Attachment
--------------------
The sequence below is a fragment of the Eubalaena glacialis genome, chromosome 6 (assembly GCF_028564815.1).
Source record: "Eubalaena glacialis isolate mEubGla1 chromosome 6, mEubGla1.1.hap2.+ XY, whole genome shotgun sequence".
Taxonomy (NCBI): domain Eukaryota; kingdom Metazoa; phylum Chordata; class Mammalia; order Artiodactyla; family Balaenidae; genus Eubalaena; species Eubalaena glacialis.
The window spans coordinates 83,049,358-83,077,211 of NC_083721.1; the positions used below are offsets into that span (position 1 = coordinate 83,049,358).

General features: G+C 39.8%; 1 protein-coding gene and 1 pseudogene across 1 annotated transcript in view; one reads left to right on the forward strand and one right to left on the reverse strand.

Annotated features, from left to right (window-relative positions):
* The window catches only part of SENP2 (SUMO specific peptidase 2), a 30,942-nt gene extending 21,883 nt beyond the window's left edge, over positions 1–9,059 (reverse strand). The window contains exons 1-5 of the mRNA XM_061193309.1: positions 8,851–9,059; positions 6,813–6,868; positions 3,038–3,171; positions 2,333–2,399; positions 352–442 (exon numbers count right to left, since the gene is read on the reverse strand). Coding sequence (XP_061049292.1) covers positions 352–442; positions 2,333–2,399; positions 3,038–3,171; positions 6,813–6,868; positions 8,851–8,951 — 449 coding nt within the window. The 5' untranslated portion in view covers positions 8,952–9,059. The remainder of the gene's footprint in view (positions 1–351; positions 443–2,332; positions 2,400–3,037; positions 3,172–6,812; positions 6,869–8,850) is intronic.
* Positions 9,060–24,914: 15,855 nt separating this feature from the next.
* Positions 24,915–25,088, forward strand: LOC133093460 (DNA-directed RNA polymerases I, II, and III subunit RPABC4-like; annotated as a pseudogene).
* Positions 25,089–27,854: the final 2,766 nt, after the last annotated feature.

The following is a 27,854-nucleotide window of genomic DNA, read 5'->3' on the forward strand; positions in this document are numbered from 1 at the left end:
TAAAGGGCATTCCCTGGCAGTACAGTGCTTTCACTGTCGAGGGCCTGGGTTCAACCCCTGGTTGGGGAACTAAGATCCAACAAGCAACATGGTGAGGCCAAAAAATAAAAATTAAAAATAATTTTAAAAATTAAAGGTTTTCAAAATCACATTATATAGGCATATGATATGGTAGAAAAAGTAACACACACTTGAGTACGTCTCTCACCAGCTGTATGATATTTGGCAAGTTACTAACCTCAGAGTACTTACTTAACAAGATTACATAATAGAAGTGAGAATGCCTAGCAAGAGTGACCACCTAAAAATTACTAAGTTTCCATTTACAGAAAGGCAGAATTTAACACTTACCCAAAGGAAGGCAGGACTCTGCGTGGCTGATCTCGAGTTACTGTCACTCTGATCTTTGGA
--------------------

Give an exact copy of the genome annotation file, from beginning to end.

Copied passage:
The sequence below is a fragment of the Eubalaena glacialis genome, chromosome 6 (assembly GCF_028564815.1).
Source record: "Eubalaena glacialis isolate mEubGla1 chromosome 6, mEubGla1.1.hap2.+ XY, whole genome shotgun sequence".
Taxonomy (NCBI): domain Eukaryota; kingdom Metazoa; phylum Chordata; class Mammalia; order Artiodactyla; family Balaenidae; genus Eubalaena; species Eubalaena glacialis.
The window spans coordinates 83,049,358-83,077,211 of NC_083721.1; the positions used below are offsets into that span (position 1 = coordinate 83,049,358).

General features: G+C 39.8%; 1 protein-coding gene and 1 pseudogene across 1 annotated transcript in view; one reads left to right on the forward strand and one right to left on the reverse strand.

Annotated features, from left to right (window-relative positions):
* The window catches only part of SENP2 (SUMO specific peptidase 2), a 30,942-nt gene extending 21,883 nt beyond the window's left edge, over positions 1–9,059 (reverse strand). The window contains exons 1-5 of the mRNA XM_061193309.1: positions 8,851–9,059; positions 6,813–6,868; positions 3,038–3,171; positions 2,333–2,399; positions 352–442 (exon numbers count right to left, since the gene is read on the reverse strand). Coding sequence (XP_061049292.1) covers positions 352–442; positions 2,333–2,399; positions 3,038–3,171; positions 6,813–6,868; positions 8,851–8,951 — 449 coding nt within the window. The 5' untranslated portion in view covers positions 8,952–9,059. The remainder of the gene's footprint in view (positions 1–351; positions 443–2,332; positions 2,400–3,037; positions 3,172–6,812; positions 6,869–8,850) is intronic.
* Positions 9,060–24,914: 15,855 nt separating this feature from the next.
* Positions 24,915–25,088, forward strand: LOC133093460 (DNA-directed RNA polymerases I, II, and III subunit RPABC4-like; annotated as a pseudogene).
* Positions 25,089–27,854: the final 2,766 nt, after the last annotated feature.

The following is a 27,854-nucleotide window of genomic DNA, read 5'->3' on the forward strand; positions in this document are numbered from 1 at the left end:
TAAAGGGCATTCCCTGGCAGTACAGTGCTTTCACTGTCGAGGGCCTGGGTTCAACCCCTGGTTGGGGAACTAAGATCCAACAAGCAACATGGTGAGGCCAAAAAATAAAAATTAAAAATAATTTTAAAAATTAAAGGTTTTCAAAATCACATTATATAGGCATATGATATGGTAGAAAAAGTAACACACACTTGAGTACGTCTCTCACCAGCTGTATGATATTTGGCAAGTTACTAACCTCAGAGTACTTACTTAACAAGATTACATAATAGAAGTGAGAATGCCTAGCAAGAGTGACCACCTAAAAATTACTAAGTTTCCATTTACAGAAAGGCAGAATTTAACACTTACCCAAAGGAAGGCAGGACTCTGCGTGGCTGATCTCGAGTTACTGTCACTCTGATCTTTGGA